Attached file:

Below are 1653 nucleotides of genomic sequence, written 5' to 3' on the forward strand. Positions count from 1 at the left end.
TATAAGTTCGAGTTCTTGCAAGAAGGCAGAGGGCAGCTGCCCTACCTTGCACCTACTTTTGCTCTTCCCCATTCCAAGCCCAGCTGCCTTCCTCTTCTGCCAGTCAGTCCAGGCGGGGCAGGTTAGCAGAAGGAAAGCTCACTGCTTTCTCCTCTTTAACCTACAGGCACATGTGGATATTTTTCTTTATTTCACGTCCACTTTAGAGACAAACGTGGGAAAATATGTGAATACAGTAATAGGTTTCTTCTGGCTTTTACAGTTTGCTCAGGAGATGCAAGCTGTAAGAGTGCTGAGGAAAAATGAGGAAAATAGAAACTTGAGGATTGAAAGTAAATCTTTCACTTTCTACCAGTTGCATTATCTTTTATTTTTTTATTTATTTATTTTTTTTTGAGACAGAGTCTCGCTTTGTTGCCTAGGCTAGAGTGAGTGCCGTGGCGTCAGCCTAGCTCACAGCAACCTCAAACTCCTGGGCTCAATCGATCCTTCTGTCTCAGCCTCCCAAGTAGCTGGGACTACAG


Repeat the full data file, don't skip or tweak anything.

Below are 1653 nucleotides of genomic sequence, written 5' to 3' on the forward strand. Positions count from 1 at the left end.
TATAAGTTCGAGTTCTTGCAAGAAGGCAGAGGGCAGCTGCCCTACCTTGCACCTACTTTTGCTCTTCCCCATTCCAAGCCCAGCTGCCTTCCTCTTCTGCCAGTCAGTCCAGGCGGGGCAGGTTAGCAGAAGGAAAGCTCACTGCTTTCTCCTCTTTAACCTACAGGCACATGTGGATATTTTTCTTTATTTCACGTCCACTTTAGAGACAAACGTGGGAAAATATGTGAATACAGTAATAGGTTTCTTCTGGCTTTTACAGTTTGCTCAGGAGATGCAAGCTGTAAGAGTGCTGAGGAAAAATGAGGAAAATAGAAACTTGAGGATTGAAAGTAAATCTTTCACTTTCTACCAGTTGCATTATCTTTTATTTTTTTATTTATTTATTTTTTTTTGAGACAGAGTCTCGCTTTGTTGCCTAGGCTAGAGTGAGTGCCGTGGCGTCAGCCTAGCTCACAGCAACCTCAAACTCCTGGGCTCAATCGATCCTTCTGTCTCAGCCTCCCAAGTAGCTGGGACTACAG